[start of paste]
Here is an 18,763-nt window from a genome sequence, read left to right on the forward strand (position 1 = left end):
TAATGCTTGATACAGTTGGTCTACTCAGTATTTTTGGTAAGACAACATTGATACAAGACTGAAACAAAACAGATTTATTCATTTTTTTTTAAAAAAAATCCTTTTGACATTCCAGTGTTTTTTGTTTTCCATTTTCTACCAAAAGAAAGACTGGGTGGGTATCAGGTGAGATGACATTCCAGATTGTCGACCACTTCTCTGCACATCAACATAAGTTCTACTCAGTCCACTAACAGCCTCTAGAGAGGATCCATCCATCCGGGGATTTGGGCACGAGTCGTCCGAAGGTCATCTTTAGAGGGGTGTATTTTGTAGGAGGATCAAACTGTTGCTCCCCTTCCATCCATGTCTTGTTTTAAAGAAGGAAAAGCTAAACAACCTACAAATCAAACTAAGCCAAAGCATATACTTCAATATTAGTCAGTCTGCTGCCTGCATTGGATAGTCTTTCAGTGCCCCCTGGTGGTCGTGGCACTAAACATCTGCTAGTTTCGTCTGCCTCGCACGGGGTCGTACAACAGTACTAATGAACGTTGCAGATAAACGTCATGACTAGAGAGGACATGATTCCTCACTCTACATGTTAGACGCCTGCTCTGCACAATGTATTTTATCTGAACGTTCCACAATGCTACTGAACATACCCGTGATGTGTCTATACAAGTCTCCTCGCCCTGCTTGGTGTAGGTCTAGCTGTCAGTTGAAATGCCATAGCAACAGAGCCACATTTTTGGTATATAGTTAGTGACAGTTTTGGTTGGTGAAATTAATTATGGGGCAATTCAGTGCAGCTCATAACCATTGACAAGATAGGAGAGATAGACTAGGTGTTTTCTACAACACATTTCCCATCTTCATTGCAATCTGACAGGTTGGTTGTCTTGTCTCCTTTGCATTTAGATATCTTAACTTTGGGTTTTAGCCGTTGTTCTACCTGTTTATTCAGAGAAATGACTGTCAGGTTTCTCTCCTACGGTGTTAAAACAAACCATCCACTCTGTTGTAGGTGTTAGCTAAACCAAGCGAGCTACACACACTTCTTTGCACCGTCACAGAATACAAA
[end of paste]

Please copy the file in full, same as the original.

Here is an 18,763-nt window from a genome sequence, read left to right on the forward strand (position 1 = left end):
TAATGCTTGATACAGTTGGTCTACTCAGTATTTTTGGTAAGACAACATTGATACAAGACTGAAACAAAACAGATTTATTCATTTTTTTTTAAAAAAAATCCTTTTGACATTCCAGTGTTTTTTGTTTTCCATTTTCTACCAAAAGAAAGACTGGGTGGGTATCAGGTGAGATGACATTCCAGATTGTCGACCACTTCTCTGCACATCAACATAAGTTCTACTCAGTCCACTAACAGCCTCTAGAGAGGATCCATCCATCCGGGGATTTGGGCACGAGTCGTCCGAAGGTCATCTTTAGAGGGGTGTATTTTGTAGGAGGATCAAACTGTTGCTCCCCTTCCATCCATGTCTTGTTTTAAAGAAGGAAAAGCTAAACAACCTACAAATCAAACTAAGCCAAAGCATATACTTCAATATTAGTCAGTCTGCTGCCTGCATTGGATAGTCTTTCAGTGCCCCCTGGTGGTCGTGGCACTAAACATCTGCTAGTTTCGTCTGCCTCGCACGGGGTCGTACAACAGTACTAATGAACGTTGCAGATAAACGTCATGACTAGAGAGGACATGATTCCTCACTCTACATGTTAGACGCCTGCTCTGCACAATGTATTTTATCTGAACGTTCCACAATGCTACTGAACATACCCGTGATGTGTCTATACAAGTCTCCTCGCCCTGCTTGGTGTAGGTCTAGCTGTCAGTTGAAATGCCATAGCAACAGAGCCACATTTTTGGTATATAGTTAGTGACAGTTTTGGTTGGTGAAATTAATTATGGGGCAATTCAGTGCAGCTCATAACCATTGACAAGATAGGAGAGATAGACTAGGTGTTTTCTACAACACATTTCCCATCTTCATTGCAATCTGACAGGTTGGTTGTCTTGTCTCCTTTGCATTTAGATATCTTAACTTTGGGTTTTAGCCGTTGTTCTACCTGTTTATTCAGAGAAATGACTGTCAGGTTTCTCTCCTACGGTGTTAAAACAAACCATCCACTCTGTTGTAGGTGTTAGCTAAACCAAGCGAGCTACACACACTTCTTTGCACCGTCACAGAATACAAA